WHO OWNS AMERICA’S FORESTS?
About 7.5% of the world’s forests are in the United States; and all together, U.S. forests cover over 800 million acres. There are three primary forest ownerships in the U.S.: federal, state, and private. Federal and state agencies manage public lands for a multitude of uses, including conservation, production, and recreation.
The federal government owns and manages 238.4 million acres (96.5 million hectares) made up of USDA Forest Service lands (145.2 million acres or 58.7 million hectares), Bureau of Land Management lands (38.1 million acres or 15.4 million hectares), and other lands managed by the U.S. National Park Service and the Department of Defense (55.1 million acres or 22.3 million hectares).
State, county, and municipal governments own and manage 82.7 million acres (33.4 million hectares).
Private entities own and manage 445 million acres (180.1 million hectares) made up of private corporate ownership (147.4 million acres or 59.2 million hectares) and private non-corporate ownership (297.6 million acres or 120.4 million hectares).
Did You Know? Over 50% of U.S. forestland is owned and managed by more than 10 million private owners. Most of this land is family and individually owned and the average parcel size is smaller than 25 acres. These owners represent a diverse group of people who have many reasons for owning their forests. You can find more forestland ownership statistics, including the ones cited above, by clicking here.
GET TO KNOW FAMILY FORESTLAND OWNERS
Non-corporate, individual and family forest ownerships control 39% of the forestland in the U.S., excluding interior Alaska. An estimated 93% of this family-owned forestland is in holdings of 10 or more acres, but most (62%) family forestland owners have holdings between 1 and 9 acres in size. Nationwide (excluding interior Alaska), there are an estimated 3.7 million family forestland owners of 10+ acres who collectively own 253 million forested acres, or 34% of U.S. forests.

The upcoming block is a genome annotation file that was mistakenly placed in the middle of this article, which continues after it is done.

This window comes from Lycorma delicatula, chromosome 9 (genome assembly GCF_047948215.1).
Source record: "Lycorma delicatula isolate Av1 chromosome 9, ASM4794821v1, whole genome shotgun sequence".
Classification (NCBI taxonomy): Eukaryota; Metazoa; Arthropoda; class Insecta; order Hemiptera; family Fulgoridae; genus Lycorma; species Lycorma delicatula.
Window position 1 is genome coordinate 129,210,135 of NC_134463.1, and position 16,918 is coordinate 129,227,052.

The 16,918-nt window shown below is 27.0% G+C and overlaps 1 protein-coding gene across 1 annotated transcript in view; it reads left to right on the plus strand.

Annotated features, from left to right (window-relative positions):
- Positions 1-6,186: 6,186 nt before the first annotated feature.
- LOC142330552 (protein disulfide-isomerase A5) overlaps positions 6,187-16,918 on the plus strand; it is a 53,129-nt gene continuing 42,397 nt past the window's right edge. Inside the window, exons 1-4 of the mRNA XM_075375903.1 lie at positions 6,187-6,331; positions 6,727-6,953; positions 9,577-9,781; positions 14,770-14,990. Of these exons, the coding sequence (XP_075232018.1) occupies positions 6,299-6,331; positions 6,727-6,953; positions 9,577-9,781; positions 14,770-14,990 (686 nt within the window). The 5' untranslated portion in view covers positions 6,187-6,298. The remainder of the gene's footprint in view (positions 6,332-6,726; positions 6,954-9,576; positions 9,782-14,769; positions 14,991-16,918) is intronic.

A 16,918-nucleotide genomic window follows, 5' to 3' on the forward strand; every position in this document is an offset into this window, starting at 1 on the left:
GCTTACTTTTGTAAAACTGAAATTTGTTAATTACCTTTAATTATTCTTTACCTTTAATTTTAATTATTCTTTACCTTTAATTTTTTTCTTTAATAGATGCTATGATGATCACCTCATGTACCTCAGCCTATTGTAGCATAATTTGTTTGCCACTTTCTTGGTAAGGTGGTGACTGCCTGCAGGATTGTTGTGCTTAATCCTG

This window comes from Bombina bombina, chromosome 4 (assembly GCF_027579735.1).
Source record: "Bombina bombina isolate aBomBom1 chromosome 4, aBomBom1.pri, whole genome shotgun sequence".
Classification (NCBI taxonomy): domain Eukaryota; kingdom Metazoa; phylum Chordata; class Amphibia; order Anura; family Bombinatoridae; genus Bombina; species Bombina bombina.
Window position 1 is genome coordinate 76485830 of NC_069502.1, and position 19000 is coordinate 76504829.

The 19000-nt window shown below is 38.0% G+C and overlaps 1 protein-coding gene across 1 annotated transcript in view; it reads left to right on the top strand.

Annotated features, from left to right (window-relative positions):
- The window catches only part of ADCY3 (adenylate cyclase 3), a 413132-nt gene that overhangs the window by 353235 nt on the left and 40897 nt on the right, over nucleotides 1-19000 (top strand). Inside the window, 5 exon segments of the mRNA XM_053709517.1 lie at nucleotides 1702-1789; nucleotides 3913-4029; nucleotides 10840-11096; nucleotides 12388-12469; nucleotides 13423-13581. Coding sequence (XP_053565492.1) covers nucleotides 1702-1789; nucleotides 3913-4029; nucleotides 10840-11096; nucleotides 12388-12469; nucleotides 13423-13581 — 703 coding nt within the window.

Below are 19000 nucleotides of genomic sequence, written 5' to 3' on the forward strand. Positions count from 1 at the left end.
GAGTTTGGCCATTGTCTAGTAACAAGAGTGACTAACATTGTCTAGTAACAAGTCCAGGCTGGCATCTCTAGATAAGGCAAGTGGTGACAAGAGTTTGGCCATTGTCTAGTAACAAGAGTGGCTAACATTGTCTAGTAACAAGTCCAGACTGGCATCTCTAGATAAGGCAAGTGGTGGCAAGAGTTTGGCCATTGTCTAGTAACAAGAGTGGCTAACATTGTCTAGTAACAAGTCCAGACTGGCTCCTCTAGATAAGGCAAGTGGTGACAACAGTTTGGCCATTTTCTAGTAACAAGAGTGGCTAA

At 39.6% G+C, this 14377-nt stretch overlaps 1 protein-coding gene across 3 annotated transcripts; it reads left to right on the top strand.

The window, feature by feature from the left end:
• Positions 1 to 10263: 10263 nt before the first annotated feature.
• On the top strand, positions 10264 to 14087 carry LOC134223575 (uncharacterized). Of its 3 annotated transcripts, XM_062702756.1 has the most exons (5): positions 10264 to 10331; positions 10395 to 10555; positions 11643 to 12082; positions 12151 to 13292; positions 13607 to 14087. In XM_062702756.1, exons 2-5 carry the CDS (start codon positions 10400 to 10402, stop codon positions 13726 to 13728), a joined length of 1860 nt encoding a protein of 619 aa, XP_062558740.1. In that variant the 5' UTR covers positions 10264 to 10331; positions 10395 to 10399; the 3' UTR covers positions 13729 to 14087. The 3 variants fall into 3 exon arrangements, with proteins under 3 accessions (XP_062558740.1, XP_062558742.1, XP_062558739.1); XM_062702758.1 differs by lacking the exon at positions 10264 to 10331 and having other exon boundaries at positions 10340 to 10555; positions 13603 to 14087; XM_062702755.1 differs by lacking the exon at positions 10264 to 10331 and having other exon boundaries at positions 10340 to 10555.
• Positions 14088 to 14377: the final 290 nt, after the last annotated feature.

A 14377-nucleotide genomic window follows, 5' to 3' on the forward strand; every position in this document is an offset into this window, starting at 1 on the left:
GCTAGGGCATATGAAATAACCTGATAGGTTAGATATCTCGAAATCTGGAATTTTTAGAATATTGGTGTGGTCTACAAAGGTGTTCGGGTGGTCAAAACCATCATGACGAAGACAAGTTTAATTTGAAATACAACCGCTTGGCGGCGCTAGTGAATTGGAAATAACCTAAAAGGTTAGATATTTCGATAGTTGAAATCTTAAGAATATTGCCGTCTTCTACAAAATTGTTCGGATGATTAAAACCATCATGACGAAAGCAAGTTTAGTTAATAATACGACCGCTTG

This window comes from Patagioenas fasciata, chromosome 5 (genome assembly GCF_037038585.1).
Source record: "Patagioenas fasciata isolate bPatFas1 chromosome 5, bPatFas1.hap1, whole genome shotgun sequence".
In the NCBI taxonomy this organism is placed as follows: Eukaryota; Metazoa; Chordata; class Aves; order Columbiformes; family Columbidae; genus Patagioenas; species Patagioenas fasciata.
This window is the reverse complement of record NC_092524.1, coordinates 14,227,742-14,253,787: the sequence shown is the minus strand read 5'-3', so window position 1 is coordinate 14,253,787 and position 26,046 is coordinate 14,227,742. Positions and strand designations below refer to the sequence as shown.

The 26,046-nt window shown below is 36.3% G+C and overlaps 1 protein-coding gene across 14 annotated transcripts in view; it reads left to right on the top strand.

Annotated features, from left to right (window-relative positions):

The latest National Woodland Owner Survey report released in February 2021 gives a picture of what “family forestland owners” look like. According to survey respondents, the most common reasons for owning family forests are “to enjoy beauty or scenery,” “to protect or improve wildlife habitat,” “to protect nature or biological diversity,” and “for privacy.”
Forest management practices are occurring on many family-owned forests, but written management plans, receiving professional advice in the previous five years, and participating in assistance programs are relatively uncommon. Family forest owners’ most common concerns include “high property taxes,” “keeping land intact for future generations,” and “trespassing or poaching.” More findings from the survey report are detailed here on NASF’s blog.
How are Forests Categorized in the United States?
In the United States, there are some forested lands designated specifically for production and others designated for preservation; however, many forested lands are considered multiple-use forestland, managed and used for a combination of production, recreation, habitat, and aesthetics (US FS-1036, August 2014).
Recognized timberland used for production covers 521.4 million acres (211 million hectares).
Reserved forests that are preserved and not managed for timber harvest cover 74.2 million acres (30 million hectares), not including some protected areas, such as the national forest roadless areas.
Other forests, such as woodlands, scrub forests, and urban forests, cover 187.8 million acres (76 million hectares).
Did You Know? The Forest Inventory and Analysis Program (FIA) is among the most robust, longest running national forest inventory and analysis systems in the world. FIA has been in continuous operation since 1930, publishing the most current information about forest health and productivity in each state every five years. It uses the latest technologies to acquire data through remote sensing and field activities in cooperation with states, industry, academia, and private landowner partners. Together, FIA partners collect data on over 355,000 plots, on public and private lands, across nine time zones, from Guam to the U.S. Caribbean territories.